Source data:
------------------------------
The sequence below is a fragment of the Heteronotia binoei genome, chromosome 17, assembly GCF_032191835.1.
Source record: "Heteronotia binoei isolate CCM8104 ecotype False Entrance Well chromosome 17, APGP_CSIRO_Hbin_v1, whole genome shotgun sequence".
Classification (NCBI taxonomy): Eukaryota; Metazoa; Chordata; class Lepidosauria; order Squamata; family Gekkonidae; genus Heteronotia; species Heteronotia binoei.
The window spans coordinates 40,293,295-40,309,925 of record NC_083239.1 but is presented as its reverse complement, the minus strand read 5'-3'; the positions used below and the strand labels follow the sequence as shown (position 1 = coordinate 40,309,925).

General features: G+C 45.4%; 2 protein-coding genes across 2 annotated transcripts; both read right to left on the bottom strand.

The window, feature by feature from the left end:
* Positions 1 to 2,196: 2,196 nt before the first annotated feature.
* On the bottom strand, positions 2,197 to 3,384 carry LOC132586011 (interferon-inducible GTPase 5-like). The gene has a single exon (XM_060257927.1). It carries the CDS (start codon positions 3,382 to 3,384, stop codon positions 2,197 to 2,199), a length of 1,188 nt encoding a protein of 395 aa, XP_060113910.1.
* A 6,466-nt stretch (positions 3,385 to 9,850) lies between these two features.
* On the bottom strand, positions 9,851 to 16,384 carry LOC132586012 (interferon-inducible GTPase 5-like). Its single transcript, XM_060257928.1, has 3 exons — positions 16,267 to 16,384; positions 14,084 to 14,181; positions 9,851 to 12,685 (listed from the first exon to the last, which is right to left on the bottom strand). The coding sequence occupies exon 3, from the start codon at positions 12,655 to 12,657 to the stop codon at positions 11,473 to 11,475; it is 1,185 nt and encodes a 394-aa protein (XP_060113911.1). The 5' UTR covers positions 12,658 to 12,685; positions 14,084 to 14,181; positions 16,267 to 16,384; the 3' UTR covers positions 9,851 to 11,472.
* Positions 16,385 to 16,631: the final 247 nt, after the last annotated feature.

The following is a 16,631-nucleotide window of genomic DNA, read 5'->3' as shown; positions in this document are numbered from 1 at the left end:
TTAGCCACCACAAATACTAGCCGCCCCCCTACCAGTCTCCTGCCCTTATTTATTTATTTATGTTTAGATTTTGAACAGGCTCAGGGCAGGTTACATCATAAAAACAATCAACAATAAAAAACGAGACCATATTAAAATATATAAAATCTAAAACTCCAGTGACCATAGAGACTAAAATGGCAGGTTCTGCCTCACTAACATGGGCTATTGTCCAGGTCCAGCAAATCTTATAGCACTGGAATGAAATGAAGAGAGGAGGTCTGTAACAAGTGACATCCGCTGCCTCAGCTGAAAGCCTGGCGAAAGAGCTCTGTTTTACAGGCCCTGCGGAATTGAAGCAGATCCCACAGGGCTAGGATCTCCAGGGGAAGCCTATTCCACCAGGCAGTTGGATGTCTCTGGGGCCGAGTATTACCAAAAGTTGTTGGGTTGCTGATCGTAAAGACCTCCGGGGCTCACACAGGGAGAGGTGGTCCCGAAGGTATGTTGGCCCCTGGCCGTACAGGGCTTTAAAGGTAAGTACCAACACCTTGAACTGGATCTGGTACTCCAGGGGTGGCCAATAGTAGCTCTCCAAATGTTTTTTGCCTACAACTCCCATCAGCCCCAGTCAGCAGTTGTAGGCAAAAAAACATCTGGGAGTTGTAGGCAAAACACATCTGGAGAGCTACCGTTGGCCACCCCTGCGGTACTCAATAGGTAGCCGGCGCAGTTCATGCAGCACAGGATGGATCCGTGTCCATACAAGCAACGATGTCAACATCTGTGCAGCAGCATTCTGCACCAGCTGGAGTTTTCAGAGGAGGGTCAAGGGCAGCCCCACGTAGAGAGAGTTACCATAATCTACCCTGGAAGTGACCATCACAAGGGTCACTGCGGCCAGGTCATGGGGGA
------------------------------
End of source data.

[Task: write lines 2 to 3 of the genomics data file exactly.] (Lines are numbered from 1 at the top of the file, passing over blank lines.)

Source record: "Heteronotia binoei isolate CCM8104 ecotype False Entrance Well chromosome 17, APGP_CSIRO_Hbin_v1, whole genome shotgun sequence".
Classification (NCBI taxonomy): Eukaryota; Metazoa; Chordata; class Lepidosauria; order Squamata; family Gekkonidae; genus Heteronotia; species Heteronotia binoei.